He has a good point but it leaves me with some questions.

Does the modern reader of fantasy require such "shared" images?  If so then where is there room for originality?

Is Salvatore's comment apply mostly to new readers that don't want lots of description so they relay heavily on what they have seen at movies or on TV?

In his class didn't EUOL say that lots of new writers say something like "I've got this great idea for a new fantasy race.  They're like elves only they have blue skin."  Seems like that is too much reliance on the 'shared images.'  How does one strike the right balance?
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Parker

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Re: Writers discuss Writing: R. A. Salvatore on Description
« Reply #1 on: January 05, 2007, 11:05:23 PM »
It seems to me that Salvatore can get away with that because his worlds are stock fantasy worlds.  "Dragon" means dragon, yes.  On the other hand, a new writer trying to create a new world needs to do more work, in my opinion.  It's easy to just fall back on the standard fantasy fare, but if you put the effort in to creating new creatures or new races or whatever, you can be rewarded.  Of course, "new" means more than "just like X, but with Y."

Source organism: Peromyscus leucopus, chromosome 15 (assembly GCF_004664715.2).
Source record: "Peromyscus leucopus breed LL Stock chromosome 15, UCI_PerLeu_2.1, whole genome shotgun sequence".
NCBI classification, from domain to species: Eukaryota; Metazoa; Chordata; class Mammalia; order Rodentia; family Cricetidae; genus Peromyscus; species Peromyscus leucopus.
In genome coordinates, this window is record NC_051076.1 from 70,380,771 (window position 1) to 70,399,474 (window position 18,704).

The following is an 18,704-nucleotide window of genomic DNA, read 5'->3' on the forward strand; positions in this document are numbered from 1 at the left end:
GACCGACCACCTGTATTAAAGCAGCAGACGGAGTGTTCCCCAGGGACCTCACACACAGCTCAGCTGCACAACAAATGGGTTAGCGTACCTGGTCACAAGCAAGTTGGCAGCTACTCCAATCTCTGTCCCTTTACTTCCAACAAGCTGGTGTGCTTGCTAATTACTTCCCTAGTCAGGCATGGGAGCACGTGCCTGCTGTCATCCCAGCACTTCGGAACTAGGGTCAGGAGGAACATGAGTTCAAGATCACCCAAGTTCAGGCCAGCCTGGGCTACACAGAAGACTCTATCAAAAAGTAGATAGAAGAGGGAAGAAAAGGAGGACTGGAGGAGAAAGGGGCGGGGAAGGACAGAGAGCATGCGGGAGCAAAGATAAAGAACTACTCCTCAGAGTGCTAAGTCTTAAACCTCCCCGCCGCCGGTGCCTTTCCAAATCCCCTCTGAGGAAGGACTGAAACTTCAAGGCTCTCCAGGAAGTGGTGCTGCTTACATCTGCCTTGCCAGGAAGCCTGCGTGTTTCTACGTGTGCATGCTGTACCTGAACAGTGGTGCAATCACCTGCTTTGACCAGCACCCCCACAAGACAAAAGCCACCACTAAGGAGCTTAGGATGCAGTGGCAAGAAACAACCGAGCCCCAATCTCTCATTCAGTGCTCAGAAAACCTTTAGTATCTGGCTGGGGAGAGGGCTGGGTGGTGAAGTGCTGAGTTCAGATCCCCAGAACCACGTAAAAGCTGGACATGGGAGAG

That said, I definitely agree that pacing and description have changed tremendously since Melville's time--and even Tolkien's.  But I don't necessarily think it's due to the shared images concept Salvatore describes--I'd say it has to do with the heavy filmic influence on novels.  People are more used to having things thrown at them quickly, and a lot of description can bog things down, especially in the fantasy Salvatore writes.

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Re: Writers discuss Writing: R. A. Salvatore on Description
« Reply #2 on: January 05, 2007, 11:48:59 PM »
I don't really see Salvatore as advocating a shared image concept, because the image isn't shared so much as imagining is shared.